Get up every day and work. It’s not that hard really and it’s not that different from everyone that works for you or the entire world labor market.
Nick Aldridge is a professional who has worked in the media and telecommunication industries all his working life. He worked at the BBC and O2 before co-founding his first company, Mobile Interactive Group which was sold to Velti in 2011 (NASDAQ:VELT). As well as running a number of new ventures Nick has worked as a consultant to mobile companies, advertising agencies and media corporations helping them understand the creative and commercial opportunities in mobile. Nick is currently CEO at Kogi Mobile LLC a mobile development agency he founded, based in Miami, Florida.
Where did the idea for Kogi Mobile come from?
After traveling through LATAM for a year and a half, I returned to London looking for a new challenge. My previous company that I cofounded was on the brink of being sold and I was working as a consultant helping with an M&A project for a mid-sized marketing agency. Even though the app market was well established I saw an opportunity to start an app house in LATAM, specifically in Colombia. Still there are very few businesses similar to ours, 4 years on, as there is little demand for high-quality mobile apps in the region as most technology is not focussed on the user, but on internal functional requirements.
What does your typical day look like and how do you make it productive?
Normally I am working in business development. We receive different leads, mostly from the US each week which I handle. In the office, there is usually one or two projects that need attention or a client that has an issue with something and we need to review how we shuffle resources around.
How do you bring ideas to life?
Over the years, we have constantly changed our processes. We started with pure Scrum, writing cards and pinning them on the wall. We found that this didn’t really work and in general everything that people are taught in “official” Scrum and project management courses are not that helpful. The main thing that moves app and really even any modern development along is clear communication. Everything we do now is with the client. So we start with 1-2 weeks brainstorming and wireframing. Then at every stage through meetings or online calls we go step by step through user journeys until everyone is clear what will be built. Everyone means the designers, developers, testers, project team as well as the client. The same iteration is followed once something is coming out of production, review step by step, tap by tap or click by click with the client to make sure what was imagined is what has been produced. Then the process really starts once user get their hands on it and you get their feedback of what they really need as opposed to what was imagined.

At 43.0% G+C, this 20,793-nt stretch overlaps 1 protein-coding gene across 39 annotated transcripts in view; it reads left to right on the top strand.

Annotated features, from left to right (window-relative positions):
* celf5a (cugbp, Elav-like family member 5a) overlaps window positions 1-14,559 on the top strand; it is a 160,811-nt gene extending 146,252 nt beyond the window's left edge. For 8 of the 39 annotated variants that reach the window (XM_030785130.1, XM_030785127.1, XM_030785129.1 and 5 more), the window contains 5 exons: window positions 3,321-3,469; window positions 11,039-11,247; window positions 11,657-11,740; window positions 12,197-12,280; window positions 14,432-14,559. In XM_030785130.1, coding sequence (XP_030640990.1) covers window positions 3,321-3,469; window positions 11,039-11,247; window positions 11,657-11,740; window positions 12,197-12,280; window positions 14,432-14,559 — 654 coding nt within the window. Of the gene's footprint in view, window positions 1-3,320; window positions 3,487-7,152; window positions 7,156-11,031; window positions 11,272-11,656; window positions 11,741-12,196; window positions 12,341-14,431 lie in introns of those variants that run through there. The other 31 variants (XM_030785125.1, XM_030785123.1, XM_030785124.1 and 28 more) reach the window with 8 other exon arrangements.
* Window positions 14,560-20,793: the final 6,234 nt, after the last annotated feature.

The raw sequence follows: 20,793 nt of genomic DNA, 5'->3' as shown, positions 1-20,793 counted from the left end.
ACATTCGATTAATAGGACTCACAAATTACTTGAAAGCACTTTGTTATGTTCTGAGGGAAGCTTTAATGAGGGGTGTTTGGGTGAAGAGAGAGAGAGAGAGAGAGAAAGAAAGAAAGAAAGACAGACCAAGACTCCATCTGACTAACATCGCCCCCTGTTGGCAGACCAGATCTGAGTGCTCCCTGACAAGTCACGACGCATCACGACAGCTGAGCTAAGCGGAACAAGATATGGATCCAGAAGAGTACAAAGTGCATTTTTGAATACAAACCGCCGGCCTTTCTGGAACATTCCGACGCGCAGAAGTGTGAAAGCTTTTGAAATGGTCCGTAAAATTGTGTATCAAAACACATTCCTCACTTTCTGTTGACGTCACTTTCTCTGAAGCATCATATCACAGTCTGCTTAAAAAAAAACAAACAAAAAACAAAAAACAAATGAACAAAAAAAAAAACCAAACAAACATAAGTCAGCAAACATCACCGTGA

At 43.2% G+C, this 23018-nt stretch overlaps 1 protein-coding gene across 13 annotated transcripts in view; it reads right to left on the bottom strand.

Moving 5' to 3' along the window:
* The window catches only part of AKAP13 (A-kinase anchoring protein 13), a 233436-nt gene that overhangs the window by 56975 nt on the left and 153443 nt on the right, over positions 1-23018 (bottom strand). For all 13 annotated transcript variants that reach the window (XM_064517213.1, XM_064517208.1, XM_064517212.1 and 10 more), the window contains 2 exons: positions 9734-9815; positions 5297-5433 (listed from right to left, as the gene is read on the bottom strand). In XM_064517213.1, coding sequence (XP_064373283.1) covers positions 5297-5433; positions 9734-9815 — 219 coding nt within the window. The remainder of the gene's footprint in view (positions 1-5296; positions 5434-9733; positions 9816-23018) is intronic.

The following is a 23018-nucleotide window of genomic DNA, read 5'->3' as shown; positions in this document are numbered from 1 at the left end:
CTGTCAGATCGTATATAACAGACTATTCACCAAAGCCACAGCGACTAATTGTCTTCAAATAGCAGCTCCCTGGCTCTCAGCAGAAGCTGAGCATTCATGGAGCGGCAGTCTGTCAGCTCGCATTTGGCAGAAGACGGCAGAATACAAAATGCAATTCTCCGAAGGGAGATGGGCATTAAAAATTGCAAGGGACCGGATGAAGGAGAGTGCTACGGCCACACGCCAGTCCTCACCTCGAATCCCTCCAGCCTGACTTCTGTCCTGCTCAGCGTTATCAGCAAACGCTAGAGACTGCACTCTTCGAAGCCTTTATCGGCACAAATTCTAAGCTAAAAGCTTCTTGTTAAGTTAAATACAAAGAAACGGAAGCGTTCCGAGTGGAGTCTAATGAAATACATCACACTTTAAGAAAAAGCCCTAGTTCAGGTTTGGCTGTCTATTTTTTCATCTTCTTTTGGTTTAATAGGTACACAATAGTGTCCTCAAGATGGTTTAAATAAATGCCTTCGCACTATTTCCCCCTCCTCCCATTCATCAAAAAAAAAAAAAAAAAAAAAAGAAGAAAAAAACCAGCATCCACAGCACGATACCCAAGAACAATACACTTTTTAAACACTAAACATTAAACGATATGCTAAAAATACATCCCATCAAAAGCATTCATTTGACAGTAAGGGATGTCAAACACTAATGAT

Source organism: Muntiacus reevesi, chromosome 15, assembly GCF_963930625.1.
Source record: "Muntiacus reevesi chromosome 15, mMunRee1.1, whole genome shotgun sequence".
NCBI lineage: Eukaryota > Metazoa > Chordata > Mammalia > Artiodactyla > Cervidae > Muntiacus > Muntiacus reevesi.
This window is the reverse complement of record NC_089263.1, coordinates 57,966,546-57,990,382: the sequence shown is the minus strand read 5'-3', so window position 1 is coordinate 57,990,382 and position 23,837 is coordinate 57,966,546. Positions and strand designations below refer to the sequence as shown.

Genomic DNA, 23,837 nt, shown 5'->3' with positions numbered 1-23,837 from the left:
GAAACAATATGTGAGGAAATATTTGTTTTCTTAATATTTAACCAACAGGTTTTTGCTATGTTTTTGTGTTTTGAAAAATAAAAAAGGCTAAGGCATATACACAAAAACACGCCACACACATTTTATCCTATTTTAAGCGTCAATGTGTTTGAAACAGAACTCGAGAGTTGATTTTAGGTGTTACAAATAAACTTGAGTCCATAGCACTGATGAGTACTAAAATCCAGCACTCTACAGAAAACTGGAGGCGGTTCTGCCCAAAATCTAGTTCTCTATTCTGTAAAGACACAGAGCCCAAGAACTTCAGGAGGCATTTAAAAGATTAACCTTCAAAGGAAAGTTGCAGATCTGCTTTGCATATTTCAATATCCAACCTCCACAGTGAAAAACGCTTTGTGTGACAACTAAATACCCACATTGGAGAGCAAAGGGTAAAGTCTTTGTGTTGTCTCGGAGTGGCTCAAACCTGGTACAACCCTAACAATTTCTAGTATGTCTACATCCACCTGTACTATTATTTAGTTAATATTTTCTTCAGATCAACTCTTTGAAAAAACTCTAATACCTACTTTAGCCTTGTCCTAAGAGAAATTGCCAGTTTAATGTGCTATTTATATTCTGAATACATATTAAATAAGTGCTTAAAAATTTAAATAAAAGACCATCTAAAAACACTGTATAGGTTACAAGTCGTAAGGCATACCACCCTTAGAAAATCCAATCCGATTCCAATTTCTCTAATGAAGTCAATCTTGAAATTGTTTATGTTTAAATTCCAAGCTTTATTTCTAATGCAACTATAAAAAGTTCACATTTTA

What’s one trend that really excites you?
The whole open source community is simply mind blowing for the tech community. I understand why large companies are still stuck with awful systems like SAP in their business who have not embraced modern development techniques and all the users absolutely hate their software, but I am sure this will change soon. The way that problems are solved on every level for developers by the community, where you have simple but incredibly useful products like Twilio, Flurry etc that are more or less free or incredibly cheap to use. Then you have all the tools such as Jira, code repository systems and time tracking tools. Everything is online, in the cloud and incredibly cost effective. With such support and innovation, this then drives more innovation so we are seeing in software the exponential growth that we have always seen in processing power. Nearly all of these products and support systems are based on and driven by users, so everything just gets better and better every day.
What is one habit of yours that makes you more productive as an entrepreneur?
I am a very analytical person. This is mostly a benefit as you are always trying to improve processes, but does have the drawback of not always being very accepting and understanding of human frailty.